Consider the keywords “inequality” and “poverty” in the titles of research papers since the crisis. They pop up more frequently in the two most recent years (ending Sept. 1, 2018) than in the two years ending Sept. 1, 2007, judging by emails that summarize papers published by the National Bureau of Economic Research.
Seeing the forest instead of trees
In some cases, whole new topics have come into focus, such as nontraditional ways for central banks to stimulate an ailing economy, and the idea that regulators consider risks to the whole financial system, not just the soundness of individual banking firms.
“Macroeconomists learned that the financial sector can be a huge source of shocks and our treatment of it so far had been far too simplistic,” says Joseph Gagnon, an economist at the Peterson Institute for International Economics in Washington.
Former Federal Reserve Chairman Ben Bernanke, who had studied the contracting availability of loans during the Great Depression, said this year that even he was taken by surprise at how big a role the financial industry’s own panic played in the crisis.
All this leads to a question that’s timely today: If economists and central bankers have been learning lessons since 2008, will the system be safer going forward?
Safer, but not fool-proof
No one promises a crisis-free future. In fact, this past week of “Lehman anniversary” articles have included plenty of opining about lingering risks and new ones, from shadow banks in China to high and rising debts in America and other wealthy nations.
Many economists argue the system is safer today – not just because of new wisdom, but also because the recession’s lessons helped guide the creation of the Dodd-Frank Act in 2010, and parallel global efforts to monitor banks.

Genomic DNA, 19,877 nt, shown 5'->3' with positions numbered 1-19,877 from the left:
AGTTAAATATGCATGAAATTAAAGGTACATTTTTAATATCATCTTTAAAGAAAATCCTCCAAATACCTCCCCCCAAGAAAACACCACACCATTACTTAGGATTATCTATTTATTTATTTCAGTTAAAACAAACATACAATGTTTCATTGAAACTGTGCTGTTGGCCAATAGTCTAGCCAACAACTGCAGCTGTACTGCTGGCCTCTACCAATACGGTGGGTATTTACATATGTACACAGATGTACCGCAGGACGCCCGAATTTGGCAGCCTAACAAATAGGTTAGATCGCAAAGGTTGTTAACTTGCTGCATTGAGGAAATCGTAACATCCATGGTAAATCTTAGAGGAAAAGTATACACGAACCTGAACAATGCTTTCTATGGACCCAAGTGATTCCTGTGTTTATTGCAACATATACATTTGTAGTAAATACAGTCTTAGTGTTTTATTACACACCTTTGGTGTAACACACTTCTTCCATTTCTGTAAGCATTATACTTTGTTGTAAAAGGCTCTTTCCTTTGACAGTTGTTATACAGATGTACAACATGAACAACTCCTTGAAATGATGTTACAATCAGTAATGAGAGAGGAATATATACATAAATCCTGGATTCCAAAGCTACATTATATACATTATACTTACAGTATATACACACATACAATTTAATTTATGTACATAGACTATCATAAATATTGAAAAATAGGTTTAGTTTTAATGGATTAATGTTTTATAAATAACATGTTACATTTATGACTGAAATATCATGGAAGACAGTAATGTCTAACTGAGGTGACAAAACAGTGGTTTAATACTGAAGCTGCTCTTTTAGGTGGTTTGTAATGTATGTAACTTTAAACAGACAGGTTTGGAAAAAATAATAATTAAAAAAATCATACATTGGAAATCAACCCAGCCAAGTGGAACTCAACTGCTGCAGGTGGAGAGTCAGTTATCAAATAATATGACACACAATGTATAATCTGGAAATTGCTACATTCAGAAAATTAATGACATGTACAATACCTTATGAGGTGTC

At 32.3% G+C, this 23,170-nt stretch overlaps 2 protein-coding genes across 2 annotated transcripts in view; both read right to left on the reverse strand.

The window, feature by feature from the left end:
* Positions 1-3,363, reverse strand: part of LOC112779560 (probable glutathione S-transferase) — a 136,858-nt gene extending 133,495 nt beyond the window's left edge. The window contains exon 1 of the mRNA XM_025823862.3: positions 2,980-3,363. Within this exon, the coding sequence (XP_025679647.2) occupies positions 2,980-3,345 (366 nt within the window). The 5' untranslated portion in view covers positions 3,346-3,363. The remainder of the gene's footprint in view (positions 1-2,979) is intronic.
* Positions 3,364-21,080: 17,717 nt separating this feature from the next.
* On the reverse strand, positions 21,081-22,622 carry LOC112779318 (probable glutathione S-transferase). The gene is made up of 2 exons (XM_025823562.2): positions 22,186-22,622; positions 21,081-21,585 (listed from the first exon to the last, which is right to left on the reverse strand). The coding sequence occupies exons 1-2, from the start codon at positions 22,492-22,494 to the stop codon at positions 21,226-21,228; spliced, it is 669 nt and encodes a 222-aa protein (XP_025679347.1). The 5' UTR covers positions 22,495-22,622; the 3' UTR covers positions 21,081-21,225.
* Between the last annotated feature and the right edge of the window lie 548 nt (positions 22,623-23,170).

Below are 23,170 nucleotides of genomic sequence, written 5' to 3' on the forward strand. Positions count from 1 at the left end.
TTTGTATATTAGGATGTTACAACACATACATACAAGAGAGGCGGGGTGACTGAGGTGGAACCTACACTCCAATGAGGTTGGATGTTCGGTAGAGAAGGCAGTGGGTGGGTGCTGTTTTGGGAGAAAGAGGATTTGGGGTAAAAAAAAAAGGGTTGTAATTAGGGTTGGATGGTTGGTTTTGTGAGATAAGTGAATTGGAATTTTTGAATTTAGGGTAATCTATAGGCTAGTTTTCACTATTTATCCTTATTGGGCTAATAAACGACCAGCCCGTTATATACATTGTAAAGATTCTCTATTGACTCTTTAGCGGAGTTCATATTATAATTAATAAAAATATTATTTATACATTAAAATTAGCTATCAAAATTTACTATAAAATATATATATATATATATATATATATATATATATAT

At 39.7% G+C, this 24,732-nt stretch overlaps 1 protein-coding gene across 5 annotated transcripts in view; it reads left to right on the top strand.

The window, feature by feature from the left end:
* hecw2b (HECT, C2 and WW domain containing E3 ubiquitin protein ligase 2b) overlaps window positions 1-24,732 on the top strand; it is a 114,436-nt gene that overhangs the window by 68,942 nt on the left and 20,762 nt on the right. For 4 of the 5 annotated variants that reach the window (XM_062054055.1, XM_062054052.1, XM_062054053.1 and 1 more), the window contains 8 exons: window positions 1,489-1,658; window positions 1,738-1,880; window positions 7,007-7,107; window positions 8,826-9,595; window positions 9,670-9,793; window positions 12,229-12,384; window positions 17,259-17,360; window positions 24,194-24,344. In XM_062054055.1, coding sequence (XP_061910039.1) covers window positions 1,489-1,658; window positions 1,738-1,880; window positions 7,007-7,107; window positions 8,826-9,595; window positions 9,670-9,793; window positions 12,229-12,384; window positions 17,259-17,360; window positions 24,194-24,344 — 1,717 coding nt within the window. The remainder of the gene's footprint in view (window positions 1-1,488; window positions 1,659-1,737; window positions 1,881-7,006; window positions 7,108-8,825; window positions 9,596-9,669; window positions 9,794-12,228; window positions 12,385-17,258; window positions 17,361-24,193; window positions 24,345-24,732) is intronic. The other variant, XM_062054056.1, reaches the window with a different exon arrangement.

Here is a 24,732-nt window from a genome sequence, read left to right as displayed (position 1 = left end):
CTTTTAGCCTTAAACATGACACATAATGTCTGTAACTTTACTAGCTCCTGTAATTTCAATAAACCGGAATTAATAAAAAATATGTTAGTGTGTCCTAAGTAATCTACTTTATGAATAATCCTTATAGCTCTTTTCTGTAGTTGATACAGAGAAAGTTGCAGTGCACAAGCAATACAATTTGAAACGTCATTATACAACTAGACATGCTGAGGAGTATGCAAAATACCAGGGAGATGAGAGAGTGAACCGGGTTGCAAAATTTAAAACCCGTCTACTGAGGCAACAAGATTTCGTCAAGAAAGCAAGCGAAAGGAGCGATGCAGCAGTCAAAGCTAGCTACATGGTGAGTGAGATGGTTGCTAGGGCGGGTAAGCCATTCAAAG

But the crisis also brought a key challenge into view: Even when economists have a useful idea, they may lack the clout or credibility to get policymakers on board. Economists broadly agree that more spending or tax cuts from Congress would have been helpful in hastening the economy’s recovery, says Mr. Gagnon, who shared his thoughts by e-mail. But Congress was only willing to go a certain distance down that path.
Even policies that work may have drawbacks. It’s one thing for the government to spend if it can then pay down some debt before the next crisis. Today, however, tax cuts during good times may leave the nation in a poorer position to enact fiscal stimulus in the future.
Mail the money
Or take the central bank strategy known as “quantitative easing,” which involves buying bonds, in an effort to pull long-term interest rates lower. This extra measure “really does help,” Gagnon says, but may benefit the old and wealthy more than younger or lower-income Americans.
“Just mailing out large checks to all households is probably socially preferable but central banks cannot do that on their own,” he says.
The new perspectives shouldn’t be oversold, Timothy Taylor, a Minnesota economist who is managing editor of the Journal of Economic Perspectives, writes in an email. “For the mainstream majority of the profession, I’d say that the lack of fundamental change is the striking point.”
Still, the steps of progress, including closer regulatory watch on financial markets, are real.
“There will be future financial crises,” Mr. Taylor says. “But there is reason to hope that they might be perceived sooner and the policy reaction to them can come more quickly.”